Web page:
Horace Owen Compton Beasley, Kt., C.J.
1. This is an appeal from a judgment of Waller, J., sitting in insolvency. The Official Assignee allowed the claim of the appellant here which was in respect of a debt alleged to be due to her on a promissory note by the insolvent. A creditor preferred an appeal from the order of the Official Assignee to Waller, J. and he allowed the appeal.
2. The facts can be briefly stated. The insolvent owed the appellant money on a promissory note. The last payment was a payment of interest on the 20th of October, 1925. No further payment was made by the insolvent and the debt would have become and did become barred by limitation on the 20th October, 1928. Up to that time the appellant had taken no steps to enforce her claim against the insolvent on the promissory note. The 20th of October, which was a Saturday, was a public holiday and the High Court was closed. The next day, the 21st, was a Sunday and the Court was closed that day also. On the 22nd October the appellant could have filed a suit against the insolvent upon the promissory note and enforced her claim because by reason of the provisions of Section 4 of the Limitation Act, the insolvent could not successfully set up as bar to the suit the Limitation Act. Section 4 of the Limitation Act is as follows:
Where the period of limitation prescribed for any suit, appeal or application expires on a day when the Court is closed, the suit, appeal or application may be instituted, preferred or made on the day that the Court re-opens.
3. However, on the morning of the 22nd October, 1928, the insolvent was adjudicated an insolvent and it is admitted that no steps were taken thereafter with regard to this claim by the appellant until she preferred her claim in the insolvency. Waller, J., held that, as the claim on the promissory note was barred on the 20th October and as the appellant had not filed a suit on the 22nd October, the first available day after that, her claim was one which could not be proved in the insolvency and accordingly allowed the appeal.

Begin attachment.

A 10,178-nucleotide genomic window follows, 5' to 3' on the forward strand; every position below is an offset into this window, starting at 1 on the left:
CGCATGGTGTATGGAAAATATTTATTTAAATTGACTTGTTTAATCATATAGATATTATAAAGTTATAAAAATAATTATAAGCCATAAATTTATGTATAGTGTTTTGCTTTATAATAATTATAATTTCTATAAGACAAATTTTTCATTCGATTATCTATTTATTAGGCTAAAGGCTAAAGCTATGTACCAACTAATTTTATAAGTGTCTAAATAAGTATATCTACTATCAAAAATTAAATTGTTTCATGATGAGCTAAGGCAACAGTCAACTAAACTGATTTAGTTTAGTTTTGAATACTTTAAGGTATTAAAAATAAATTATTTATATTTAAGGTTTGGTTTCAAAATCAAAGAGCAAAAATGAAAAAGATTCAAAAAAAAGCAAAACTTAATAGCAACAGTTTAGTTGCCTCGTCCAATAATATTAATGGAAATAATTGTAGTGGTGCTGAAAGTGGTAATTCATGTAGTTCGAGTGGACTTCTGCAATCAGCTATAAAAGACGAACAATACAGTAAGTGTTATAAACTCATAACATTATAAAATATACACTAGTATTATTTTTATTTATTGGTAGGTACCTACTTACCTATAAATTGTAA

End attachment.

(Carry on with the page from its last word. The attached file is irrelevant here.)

4. What we have got to consider here is, what effect an adjudication in insolvency has upon Section 4 of the Limitation Act. It is argued by the respondent here that it has no effect at all and that the appellant's claim was barred by limitation on October 20th and she did not avail herself of the time given her for enforcing her claim against the insolvent on October 22nd. On behalf of the appellant it is argued that when the adjudication took place on the 22nd October, no further steps could reasonably be taken by the appellant and that her claim was one to be dealt with in the insolvency. What has got to be considered is the meaning of Section 46(3) of the Presidency Towns Insolvency Act. That states that all debts to which the debtor is subject when he is adjudged an insolvent shall be deemed to be debts provable in insolvency. It is argued on behalf of the appellant that on the 22nd October this was a debt to which the debtor was subject and that, being so, it was provable in insolvency. It seems to me that at any rate throughout the 22nd October this was a debt to which the debtor was subject and the question as to whether or not it was provable cannot depend upon the action taken thereafter by the creditor. It is argued by the respondent that it was a conditional debt only, conditional on the appellant filing a suit against the debtor. In my view, on that date the appellant had an enforceable claim against the debtor and the debtor had a debt which could be enforced against him. We have now got to consider whether it was necessary, the adjudication having supervened, for the creditor to file a suit. After the adjudication of a debtor all his property by reason of Section 17 of the Presidency Towns Insolvency Act vests in the Official Assignee and no one can bring any suit to enforce any right against the property without the leave of the. Court. It is argued here that, notwithstanding this vesting of the insolvent's property in the Official Assignee, the appellant should have come to Court on the 22nd October after the adjudication of the insolvent and applied for leave to file a suit. That would have meant, of course, that he would have had to pay Court-fee on his plaint and that if, on an examination of his claim, it appeared to the Official Assignee that the claim was a good one, the filing of the suit would have been entirely unnecessary and would have cast upon the estate of the insolvent the burden of paying the costs of that plaint. A position somewhat similar, though the facts were slightly different, arose in In re General Rolling Stock Co. (1872) 7 Ch. App. 646 In that case, which was a company winding-tip case, it is true that it appears that the debt was not barred at the time of the making of the winding-tip order but became time-barred during the pendency of the liquidation. It was held there that the creditor had a good claim. On page 649 James, L.J. says: